The Cordyline is very distinctive with its palm like appearance and adds that element of the tropics, sandy beaches and holidays. There are numerous mature Cabbage palms (also called Torbay or Torquay palm as many grow there) in Cornwall as they seem to enjoy the mild wet climate.
Cordyline australis is not really a tropical or jungle plant and in fact it does not like that type of climate. They are hardy in the UK in all but the harshest of winters such as the winter of 2010 to 2011 where it reached -20°c in some parts. Due to the unusually low temperastures many were cut down to the ground but many regrew. In the milder regions of the UK they remained unaffected.
The Cordyline tree can take temperatures down to -9°c so it does stay evergreen all year round and are frost hardy. Some cultivars however are not as hardy as the plain green variety you see growing most commonly. The pink varieties are reported to be more tender with the exception of Cordyline australis 'Charlie Boy' which is just as hardy as the green ones.
Cordyline Plant Care
Cordylines do not require pruning as such, they are pretty much maintenance free and can be left alone which makes it great for a low maintenance garden. The only Cordyline care I have ever needed to do is to remove the lower leaves as they dieback to keep it looking tidy.
They can produce flower stems not unlike the Yucca and these can also be removed when the flowers die to keep the plant looking tidy.
Snails can be a problem as they can hide in the crown and come out to munch on the leaves which makes the plant look untidy. The snails are pretty easy to spot and remove and it really only seems to be a problem with younger less mature plants.
You wouldn't expect Cordyline to flower but they do. Cordyline australis flower in summer, the picture above is from a young Cordyline australis and this is the first time it has flowered. Flowering takes place on these palms after about 15 years at which point the growing tip splits to form two stems.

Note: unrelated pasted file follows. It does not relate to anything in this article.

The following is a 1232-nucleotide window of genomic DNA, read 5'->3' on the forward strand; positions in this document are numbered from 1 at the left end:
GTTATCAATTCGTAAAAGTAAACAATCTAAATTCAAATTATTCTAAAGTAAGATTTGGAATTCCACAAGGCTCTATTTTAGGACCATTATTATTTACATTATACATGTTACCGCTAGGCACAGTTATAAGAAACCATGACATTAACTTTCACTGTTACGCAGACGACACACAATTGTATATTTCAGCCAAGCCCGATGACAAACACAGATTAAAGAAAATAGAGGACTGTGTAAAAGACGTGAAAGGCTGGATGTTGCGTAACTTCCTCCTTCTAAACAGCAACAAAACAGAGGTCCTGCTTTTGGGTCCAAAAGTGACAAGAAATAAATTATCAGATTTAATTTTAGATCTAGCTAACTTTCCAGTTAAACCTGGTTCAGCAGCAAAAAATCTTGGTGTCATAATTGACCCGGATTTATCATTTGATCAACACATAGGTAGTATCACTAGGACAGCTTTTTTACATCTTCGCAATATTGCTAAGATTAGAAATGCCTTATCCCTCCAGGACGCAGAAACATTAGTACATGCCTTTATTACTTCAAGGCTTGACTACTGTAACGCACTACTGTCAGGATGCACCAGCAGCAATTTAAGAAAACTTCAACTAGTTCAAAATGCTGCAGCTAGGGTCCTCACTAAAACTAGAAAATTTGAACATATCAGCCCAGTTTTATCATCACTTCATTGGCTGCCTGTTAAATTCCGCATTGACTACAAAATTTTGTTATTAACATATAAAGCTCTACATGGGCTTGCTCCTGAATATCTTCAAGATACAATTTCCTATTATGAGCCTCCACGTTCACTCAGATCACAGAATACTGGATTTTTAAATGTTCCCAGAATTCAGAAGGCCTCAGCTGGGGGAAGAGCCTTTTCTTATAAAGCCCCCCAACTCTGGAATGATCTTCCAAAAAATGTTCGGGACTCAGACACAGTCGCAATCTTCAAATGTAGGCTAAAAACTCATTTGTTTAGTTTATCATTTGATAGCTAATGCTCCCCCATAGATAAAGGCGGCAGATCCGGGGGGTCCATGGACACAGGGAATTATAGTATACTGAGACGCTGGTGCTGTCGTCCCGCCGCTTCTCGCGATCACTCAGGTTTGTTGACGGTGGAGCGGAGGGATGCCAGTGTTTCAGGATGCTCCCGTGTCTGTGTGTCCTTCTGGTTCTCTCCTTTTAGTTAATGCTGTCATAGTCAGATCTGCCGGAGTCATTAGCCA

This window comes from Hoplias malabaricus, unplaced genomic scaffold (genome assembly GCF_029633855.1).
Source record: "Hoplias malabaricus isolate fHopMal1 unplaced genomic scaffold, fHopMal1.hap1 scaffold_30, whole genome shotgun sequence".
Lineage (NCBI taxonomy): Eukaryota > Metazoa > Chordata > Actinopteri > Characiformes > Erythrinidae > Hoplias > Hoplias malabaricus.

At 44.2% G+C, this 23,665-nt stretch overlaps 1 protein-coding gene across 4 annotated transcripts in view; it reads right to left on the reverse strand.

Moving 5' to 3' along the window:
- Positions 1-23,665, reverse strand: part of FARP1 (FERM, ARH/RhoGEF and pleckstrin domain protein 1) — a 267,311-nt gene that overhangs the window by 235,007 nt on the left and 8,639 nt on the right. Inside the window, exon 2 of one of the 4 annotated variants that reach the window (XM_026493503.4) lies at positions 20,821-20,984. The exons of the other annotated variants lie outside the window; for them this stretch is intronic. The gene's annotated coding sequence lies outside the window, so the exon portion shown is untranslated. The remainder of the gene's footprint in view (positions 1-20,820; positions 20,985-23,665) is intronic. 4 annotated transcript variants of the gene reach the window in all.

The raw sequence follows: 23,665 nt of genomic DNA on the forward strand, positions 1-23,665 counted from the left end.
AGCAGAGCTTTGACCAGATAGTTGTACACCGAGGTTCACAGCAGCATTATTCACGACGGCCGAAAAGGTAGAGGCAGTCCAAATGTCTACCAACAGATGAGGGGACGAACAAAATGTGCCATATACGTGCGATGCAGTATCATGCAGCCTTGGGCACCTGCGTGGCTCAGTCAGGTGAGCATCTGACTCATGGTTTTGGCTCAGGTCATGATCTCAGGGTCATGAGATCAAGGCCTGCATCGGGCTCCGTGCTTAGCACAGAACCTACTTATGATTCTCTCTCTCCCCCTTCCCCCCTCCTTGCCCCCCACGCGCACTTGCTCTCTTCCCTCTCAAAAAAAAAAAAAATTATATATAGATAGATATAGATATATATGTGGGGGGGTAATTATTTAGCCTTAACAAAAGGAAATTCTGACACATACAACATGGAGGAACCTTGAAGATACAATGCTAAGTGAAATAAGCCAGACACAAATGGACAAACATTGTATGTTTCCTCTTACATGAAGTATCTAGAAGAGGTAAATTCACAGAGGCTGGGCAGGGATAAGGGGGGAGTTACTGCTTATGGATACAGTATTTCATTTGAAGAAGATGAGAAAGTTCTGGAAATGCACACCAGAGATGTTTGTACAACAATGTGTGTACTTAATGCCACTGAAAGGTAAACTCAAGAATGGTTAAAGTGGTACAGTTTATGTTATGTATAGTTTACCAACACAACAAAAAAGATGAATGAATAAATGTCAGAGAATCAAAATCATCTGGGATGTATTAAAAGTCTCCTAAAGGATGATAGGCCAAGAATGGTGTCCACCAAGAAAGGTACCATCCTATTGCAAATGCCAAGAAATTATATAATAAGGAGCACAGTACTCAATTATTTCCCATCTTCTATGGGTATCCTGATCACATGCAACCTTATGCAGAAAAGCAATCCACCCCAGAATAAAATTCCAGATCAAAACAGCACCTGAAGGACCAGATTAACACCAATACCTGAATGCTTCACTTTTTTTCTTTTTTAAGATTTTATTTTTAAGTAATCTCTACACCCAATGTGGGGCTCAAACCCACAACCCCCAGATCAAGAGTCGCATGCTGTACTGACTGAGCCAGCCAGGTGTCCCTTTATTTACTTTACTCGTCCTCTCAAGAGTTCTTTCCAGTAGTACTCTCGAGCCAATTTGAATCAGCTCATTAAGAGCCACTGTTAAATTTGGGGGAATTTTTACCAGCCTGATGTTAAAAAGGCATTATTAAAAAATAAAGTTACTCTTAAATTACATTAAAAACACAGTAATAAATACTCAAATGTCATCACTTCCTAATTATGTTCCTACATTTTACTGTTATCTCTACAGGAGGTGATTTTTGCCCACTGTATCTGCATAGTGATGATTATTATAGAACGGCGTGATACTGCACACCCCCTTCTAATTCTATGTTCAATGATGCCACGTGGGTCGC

The flower spike covered in a spray of tiny white flowers is quite large and does look quite impressive attracting insects including bees. Mine did not produce any seed that year but they can produce a profusion of small berries.
I removed the flower spike in March only because I was tidying up after winter and it didn't look like I was going to get any viable seed from it.
Cordyline Plant Varieties
Here is a list of Cordyline varieties with hardiness temperatures. I have taken the temperatures from past experience and sources online so take as a guideline.
The new coloured varieties can add a real eye catching feature to your garden and add that exotic appeal. As they are evergreen they remain in leaf all year round and do not die back unless we get a really harsh winter as in 2010/11.
‣ Cordyline australis, green -9°c
‣ Cordyline australis 'Cardinal', red, -5°c
‣ Cordyline australis 'Pink Passion', purple centre stripe with pink edges, -5°c
‣ Cordyline australis 'Claret', purple, -5°c
‣ Cordyline australis 'Purple Sensation', reddish purple with cream stripes and central pink stripe, -5°c
‣ Cordyline australis 'Red Star', lighter red bronze, -5°c
‣ Cordyline australis 'Southern Splendour', greeny grey with pink margin, -5°c
‣ Cordyline australis 'Sundance', green with central pink stripe, -5°c
‣ Cordyline australis 'Torbay Dazzler', green with cream margin, -5°c
‣ Cordyline australis 'Charlie Boy', red purple with pink margin, -9°c
‣ Cordyline australis 'Pink Sensation', red purple with pink margin, -6°c
‣ Cordyline australis 'Red Sensation', darker red purple, -1°c
to -9°c(needs verifying)
‣ Cordyline australis 'Torbay Red', burgundy red, -5°c
‣ Cordyline australis 'Sparkler', green pale red stripe and cream margin, -5°c
‣ Cordyline australis 'Sunrise', dark pink with bright pink margin, -5°c
‣ Cordyline australis 'Verde', green, -5°c
‣ Cordyline australis 'Purpurea', purple, 0°c
‣ Cordyline australis 'Pink champagne', pink flush near base to green with white cream margins, -5°c
‣ Cordyline australis 'Choc Mint', chocolate brown with mint green margins, -8°c(needs verifying)
‣ Cordyline australis 'Eurostripe', wide reddish stripe with green margin, -5°c(possibly same plant as Choc Mint)
Cordyline australis For Sale
You can find quite a diverse range of Cordylines for sale online covering the green, reds and pink colour ranges. We really are spoilt for choice and the range is growing to rival that of Phormiums.
We should mention that there are other Cordylines such as Cordyline banksii, Cordyline stricta, Cordyline obtecta and Cordyline fruticosa but are not commonly available. They have not been widely grown and tested in our British climate as well as australis.